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  • Wendy Percival

Travels into the attic

With the UK leaving the EU today, it was rather a coincidence to discover a bundle of my dad’s old British blue passports this week while I was browsing in the attic.



Amongst them was the one issued when I was 3 years old and went with my parents on my first ever trip abroad. My trusty friend, Rupert, came along with me, as he did on every holiday. He’s a well travelled bear!


Me, Dad and Rupert in Switzerland, August 1961. Cool sunglasses, eh?

Switzerland


We went to Interlaken in Switzerland, travelling by train. I remember being terrified of walking across the gap from one carriage to another on the way to the loo, as you could see the train tracks passing underneath at speed through the grill below.


Dad’s travels abroad


Dad was a design tools engineer and regularly travelled abroad for his work, visiting the factories where machines he’d helped design were being set up, to give advice or to act as a trouble-shooter.


So his passports are full of stamps from Spain, France, Belgium, Luxembourg and Germany. He went to Germany quite often and had learned a smattering of the language, which he occasionally threw into the conversation at home.


Presents


Whenever he visited a new country, he would always bring me and my sister each a doll dressed in traditional costume and we built up quite a collection over the years.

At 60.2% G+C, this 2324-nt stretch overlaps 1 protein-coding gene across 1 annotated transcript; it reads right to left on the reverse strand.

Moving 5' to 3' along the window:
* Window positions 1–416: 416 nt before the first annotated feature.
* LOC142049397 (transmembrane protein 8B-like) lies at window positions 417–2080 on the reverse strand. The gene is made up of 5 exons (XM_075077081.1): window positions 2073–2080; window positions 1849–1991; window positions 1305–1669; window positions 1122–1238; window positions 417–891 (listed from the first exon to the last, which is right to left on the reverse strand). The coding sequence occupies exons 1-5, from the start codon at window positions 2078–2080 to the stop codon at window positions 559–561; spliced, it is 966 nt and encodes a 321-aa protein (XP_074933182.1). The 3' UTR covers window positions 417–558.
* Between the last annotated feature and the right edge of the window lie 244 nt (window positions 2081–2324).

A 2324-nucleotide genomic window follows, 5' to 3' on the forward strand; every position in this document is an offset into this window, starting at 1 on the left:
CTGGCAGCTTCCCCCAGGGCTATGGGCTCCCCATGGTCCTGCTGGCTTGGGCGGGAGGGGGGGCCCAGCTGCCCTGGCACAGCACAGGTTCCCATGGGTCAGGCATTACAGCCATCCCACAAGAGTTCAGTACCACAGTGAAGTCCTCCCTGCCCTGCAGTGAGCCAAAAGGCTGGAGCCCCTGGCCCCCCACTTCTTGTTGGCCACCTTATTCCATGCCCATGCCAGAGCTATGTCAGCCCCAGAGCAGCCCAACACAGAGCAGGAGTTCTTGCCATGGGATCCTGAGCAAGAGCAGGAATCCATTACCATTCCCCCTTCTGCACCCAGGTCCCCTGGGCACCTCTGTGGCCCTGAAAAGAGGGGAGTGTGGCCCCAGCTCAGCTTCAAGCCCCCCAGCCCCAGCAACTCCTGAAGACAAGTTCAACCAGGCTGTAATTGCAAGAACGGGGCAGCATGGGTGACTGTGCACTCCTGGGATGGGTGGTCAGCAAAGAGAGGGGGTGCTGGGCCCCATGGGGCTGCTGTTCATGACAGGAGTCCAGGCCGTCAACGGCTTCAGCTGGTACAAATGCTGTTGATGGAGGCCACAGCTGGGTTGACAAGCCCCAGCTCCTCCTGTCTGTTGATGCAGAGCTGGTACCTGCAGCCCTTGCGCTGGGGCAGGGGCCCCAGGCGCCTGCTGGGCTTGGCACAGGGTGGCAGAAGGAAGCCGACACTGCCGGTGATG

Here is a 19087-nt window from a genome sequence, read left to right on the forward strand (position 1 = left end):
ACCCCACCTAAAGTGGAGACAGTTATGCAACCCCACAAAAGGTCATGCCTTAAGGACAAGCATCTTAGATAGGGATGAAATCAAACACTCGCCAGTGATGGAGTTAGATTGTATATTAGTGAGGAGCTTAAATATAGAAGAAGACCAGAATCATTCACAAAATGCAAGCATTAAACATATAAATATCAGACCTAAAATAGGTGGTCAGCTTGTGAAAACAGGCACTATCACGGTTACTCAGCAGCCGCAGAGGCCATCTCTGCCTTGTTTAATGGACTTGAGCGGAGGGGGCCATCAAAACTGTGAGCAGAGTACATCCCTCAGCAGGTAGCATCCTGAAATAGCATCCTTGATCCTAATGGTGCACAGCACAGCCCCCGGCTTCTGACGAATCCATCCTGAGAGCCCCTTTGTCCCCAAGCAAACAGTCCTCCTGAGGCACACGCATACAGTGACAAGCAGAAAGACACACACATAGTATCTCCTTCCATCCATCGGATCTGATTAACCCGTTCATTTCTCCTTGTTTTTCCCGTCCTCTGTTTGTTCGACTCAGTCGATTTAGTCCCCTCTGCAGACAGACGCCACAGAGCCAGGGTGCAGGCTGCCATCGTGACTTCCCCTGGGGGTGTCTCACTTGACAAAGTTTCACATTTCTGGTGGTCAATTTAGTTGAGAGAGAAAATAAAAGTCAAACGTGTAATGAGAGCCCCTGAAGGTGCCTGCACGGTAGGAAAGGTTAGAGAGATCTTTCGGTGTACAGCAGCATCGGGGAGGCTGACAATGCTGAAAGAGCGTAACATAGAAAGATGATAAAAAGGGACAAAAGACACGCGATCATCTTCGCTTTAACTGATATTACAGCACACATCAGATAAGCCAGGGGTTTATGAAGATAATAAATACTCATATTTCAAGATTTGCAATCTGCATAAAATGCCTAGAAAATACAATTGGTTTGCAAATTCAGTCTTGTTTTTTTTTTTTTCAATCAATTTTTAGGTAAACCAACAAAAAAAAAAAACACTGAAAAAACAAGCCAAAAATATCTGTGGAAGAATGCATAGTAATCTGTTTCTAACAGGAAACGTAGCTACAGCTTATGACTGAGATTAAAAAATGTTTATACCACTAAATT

Once he had to go to Russia for ten days. Having heard horror stories of overseas visitors being arrested for taking photographs, he didn’t pack his camera, despite usually doing so, as he was a keen photographer. But it turned out not to be a problem and a colleague who took his camera was able to send Dad copies of photos taken as record of the visit.


On that occasion, Dad brought me back a guitar as a birthday present but it had 7 strings, which is usual in Russian culture. I restrung it so it had only 6 strings - 7 was way too complicated!


Eco-friendly



Interestingly, in Dad’s earliest passport, there was a renewals page, showing various stamps citing additions or changes, whereupon the passport was then re-issued for an extended period of time. Sounds much more environmentally friendly to me, than to throw a passport away and have to apply for a new one.


In the interests of saving the planet, perhaps we should start doing it again? Oh no, wait. No one would make any money out of it, would they?....




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